Then someone representing the national party (the blue party) came giving an item away.  She really wanted this item, but they said she could only have it if she signed an agreement to vote for the blue party and removed the red flag.  She would not sign the agreement and is afraid to move the red flag so she did not receive the item.  She said she did not want anyone to know how she was voting and did not want any flag on her house.

I really don't like anyone being intimidated.  And, I sure have a different opinion of all those flags flying over people's houses.

The other night we were at at a Christian concert.  During the prayer, the person praying prayed for a certain candidate to win the presidential election.  The whole crowd booed.  The venue wasn't really appropriate to introduce politics or the person praying's  political opinion.

Today Nicole went to a mandatory meeting at the high school.  There was a presentation of the new entrance to the school, provided by none other than the mayor.  So this required meeting became a political rally for the red party. 

I cannot vote here.  I am a US citizen, something of which I am very proud.  And, I stay at Casa de Esperanza most of the time and don't really know what is going on if it is not happening on this property.  These are just a very few instances of which I am aware.  I cannot imagine the full scope of intimidation and bribery that is taking place by all the parties. 

More rallies, more intimidation and more bribery and no telling what else will occur in the next two weeks.  Be sure of it.

Friday, November 8, 2013

A Walk

This morning some of the kids did not have school.  After I took the ones that did, I assessed the situation of who was with me this morning.  Mirian generally does not allow to her kids to play out of a morning.  So we could play or we could do something a bit different and go on a walk.  I asked the kids and they wanted to go on a walk.

They asked if we were going to the park and I said maybe.  But I turned as if we were.  We took the long route to the park.  As we crossed some water, the observant one, Rosy, saw a little tiny frog in the water.  We stopped and watched that little frog for a while.  Then, we went up by the rose garden.  We stood and looked at that for a while.  Our eyes and our noses were delighted with what we saw and smelled.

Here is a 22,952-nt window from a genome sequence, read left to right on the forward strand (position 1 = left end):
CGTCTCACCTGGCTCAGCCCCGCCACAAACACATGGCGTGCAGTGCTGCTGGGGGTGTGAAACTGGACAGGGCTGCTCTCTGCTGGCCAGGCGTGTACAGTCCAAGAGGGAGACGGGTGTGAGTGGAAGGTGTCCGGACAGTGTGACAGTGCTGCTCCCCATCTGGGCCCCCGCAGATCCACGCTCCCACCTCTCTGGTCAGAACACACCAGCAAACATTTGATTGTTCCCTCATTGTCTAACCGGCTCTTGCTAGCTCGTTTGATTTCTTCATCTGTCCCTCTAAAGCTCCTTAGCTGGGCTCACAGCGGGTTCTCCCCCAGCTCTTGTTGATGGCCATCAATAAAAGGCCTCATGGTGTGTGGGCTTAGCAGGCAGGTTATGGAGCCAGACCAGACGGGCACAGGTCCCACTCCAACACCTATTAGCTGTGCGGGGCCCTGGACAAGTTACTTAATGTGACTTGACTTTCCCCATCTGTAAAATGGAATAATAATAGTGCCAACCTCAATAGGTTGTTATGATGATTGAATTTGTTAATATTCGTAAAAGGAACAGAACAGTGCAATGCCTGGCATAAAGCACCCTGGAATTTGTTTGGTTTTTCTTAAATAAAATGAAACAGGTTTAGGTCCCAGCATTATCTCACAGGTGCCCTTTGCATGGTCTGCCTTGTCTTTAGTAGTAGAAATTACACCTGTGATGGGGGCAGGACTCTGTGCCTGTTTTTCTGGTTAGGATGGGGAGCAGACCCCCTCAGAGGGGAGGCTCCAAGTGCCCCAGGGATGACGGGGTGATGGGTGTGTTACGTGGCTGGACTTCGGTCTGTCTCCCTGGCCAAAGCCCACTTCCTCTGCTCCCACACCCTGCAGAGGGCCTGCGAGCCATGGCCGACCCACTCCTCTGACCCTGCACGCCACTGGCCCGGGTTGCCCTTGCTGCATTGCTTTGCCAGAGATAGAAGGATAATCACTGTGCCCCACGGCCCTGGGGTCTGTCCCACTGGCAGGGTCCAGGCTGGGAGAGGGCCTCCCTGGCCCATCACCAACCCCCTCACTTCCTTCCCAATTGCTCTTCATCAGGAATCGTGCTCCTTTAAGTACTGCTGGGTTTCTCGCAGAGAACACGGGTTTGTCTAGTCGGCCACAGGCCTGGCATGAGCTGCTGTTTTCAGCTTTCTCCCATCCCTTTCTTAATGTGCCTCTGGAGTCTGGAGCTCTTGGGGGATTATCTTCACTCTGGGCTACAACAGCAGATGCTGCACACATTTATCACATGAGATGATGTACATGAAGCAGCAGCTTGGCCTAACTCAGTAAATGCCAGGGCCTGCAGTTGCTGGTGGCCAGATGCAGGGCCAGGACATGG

I then chose a path I had never taken before.  We walked a ways and found ourselves looking down on a small waterfall.  The kids wanted to go further down.  I would have been ok with that, if my knee had been wrapped.  I didn't want to get down there and not be able to get back up. 

We walked in the back of the park.  I told them we were staying 20 minutes.  We stayed 30.  No one asked to stay longer, I just decided.  Everyone was having so much fun and I was enjoying just sitting and listening to the wind rustle through the pines.  Everyone played well together and I allowed them to do some things I normally would not do when the whole group is along.  The reckless one, Katy, made me nervous on more than one occasion.  She is just about as resilient as she is reckless, so all was well.

As we walked back, we stopped and threw rocks into the water. 

Sometimes it is fun for the kids to go to the park in a smaller group and sometimes, it is kind of nice for the adult, too. 

I did not get up in time to do my workout this morning, but I still managed to get a good hill workout.

I am thankful for those special moments this morning.

Wednesday, November 6, 2013

La Finca California

La Finca California is the name of the farm.  Yesterday, for the first time, I got to see the farm.  Oh my!  It is beautiful.  The farm is 70 acres and I think 30 acres of it is coffee.  There are plantains, oranges, lemons, grapefruit, avocados, and so much more.

The property line

A young coffee plant

More mature coffee

Coffee beans are red when they are ripe and ready for the harvest.  The first beans are turning red.  Soon there will be bright red covering these plants.  Some of the Casa kids will go to the farm and learn to harvest coffee, a skill that will serve them well in this country.

This is a mahogany tree.  There are other mahogany trees growing on the farm.  One day, this will be worth a lot of money.

And the fruit, the beautiful succulent fruit

Someone left a ladder out for me to harvest the fruit.  Just kidding.  Not me on that ladder.

And squash.  I was thinking fried squash and squash casserole

 The farm house, Don and Cheryl

A few other shots.

 There were all sorts of medicinal herbs growing.  I know nothing about medicinal herbs, but I might want to learn.

All of the fruits and vegetables for Casa de Esperanza will be grown here.  The kids will be taught to farm and harvest.  We hope some day to use this farm to rescue more boys and teach to love the land and love the Lord.

When I was standing on this farm, surrounded by its beauty, it was quite easy to get lost in dreams.  Won't it be fun to see what God has in mind for His farm.